After receiving his Ph.D., Jay Lush researched animal breeding for 8 consecutive years – uninterrupted by the teaching stints that burdened his peers.
“As it was, the cattle and sheep and goats talked back to me,” he said in 1973. “Having no papers to grade or class rolls to call, I listened.” Before Lush, animal breeding was more art than science.
In 1947, he published what he called his “most important single paper.” The article guided breeders on how much attention should be paid to individual defects of litter mates when selecting animals for reproduction.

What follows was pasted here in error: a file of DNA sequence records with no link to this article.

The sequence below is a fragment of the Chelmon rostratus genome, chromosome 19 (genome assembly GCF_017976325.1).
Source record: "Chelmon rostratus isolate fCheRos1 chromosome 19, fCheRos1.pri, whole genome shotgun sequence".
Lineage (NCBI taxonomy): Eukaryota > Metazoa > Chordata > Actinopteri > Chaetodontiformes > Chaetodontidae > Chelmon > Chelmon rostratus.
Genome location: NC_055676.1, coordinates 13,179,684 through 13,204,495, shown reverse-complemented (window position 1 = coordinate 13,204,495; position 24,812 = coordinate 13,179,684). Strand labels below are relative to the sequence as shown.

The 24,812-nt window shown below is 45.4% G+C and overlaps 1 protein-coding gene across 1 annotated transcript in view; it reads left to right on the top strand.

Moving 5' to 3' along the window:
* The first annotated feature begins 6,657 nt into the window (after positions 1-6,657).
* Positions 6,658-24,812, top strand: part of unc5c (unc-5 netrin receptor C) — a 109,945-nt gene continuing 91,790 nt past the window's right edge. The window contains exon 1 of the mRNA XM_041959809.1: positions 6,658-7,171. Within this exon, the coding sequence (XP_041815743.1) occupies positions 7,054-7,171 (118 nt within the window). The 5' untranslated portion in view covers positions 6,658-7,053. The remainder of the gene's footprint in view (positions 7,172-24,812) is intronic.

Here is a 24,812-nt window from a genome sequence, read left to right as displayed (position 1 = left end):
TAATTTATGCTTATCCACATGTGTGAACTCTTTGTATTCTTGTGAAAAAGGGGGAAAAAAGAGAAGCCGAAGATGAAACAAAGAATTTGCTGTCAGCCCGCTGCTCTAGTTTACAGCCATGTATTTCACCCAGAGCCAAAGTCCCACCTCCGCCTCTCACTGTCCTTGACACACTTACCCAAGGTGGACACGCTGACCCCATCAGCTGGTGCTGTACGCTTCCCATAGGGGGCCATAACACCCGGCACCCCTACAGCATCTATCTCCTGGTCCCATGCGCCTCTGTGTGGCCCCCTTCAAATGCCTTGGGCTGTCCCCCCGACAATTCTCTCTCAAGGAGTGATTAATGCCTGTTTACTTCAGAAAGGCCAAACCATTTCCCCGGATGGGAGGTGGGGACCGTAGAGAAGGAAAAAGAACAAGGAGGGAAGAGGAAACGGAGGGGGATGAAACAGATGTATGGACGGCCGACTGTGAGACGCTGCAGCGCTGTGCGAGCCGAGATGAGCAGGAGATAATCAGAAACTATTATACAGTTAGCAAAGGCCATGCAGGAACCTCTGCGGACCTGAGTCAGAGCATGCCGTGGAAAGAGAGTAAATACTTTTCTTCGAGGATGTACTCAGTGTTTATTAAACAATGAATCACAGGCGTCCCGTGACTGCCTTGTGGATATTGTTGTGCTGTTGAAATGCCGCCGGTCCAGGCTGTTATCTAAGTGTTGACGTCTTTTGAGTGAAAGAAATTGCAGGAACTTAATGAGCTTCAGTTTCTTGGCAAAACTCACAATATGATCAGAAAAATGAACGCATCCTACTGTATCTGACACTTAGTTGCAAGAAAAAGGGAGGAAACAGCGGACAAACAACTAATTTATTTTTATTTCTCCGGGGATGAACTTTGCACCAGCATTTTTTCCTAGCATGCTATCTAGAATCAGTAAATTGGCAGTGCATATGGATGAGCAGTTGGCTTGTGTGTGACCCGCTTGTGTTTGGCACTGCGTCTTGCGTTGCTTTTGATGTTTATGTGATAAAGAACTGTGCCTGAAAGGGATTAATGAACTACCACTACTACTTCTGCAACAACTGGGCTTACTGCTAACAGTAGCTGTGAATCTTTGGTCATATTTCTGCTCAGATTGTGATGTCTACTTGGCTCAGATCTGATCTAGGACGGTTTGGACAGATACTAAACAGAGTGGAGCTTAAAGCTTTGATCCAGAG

Through his work, Lush brought livestock cultivation – an activity as old as mankind itself – into a new arena of advancement with the development of equations to determine heritability of traits.
These calculations, later renamed the “breeder’s equation,” help guide today’s biologists in engineering the best livestock for meat, milk and egg production.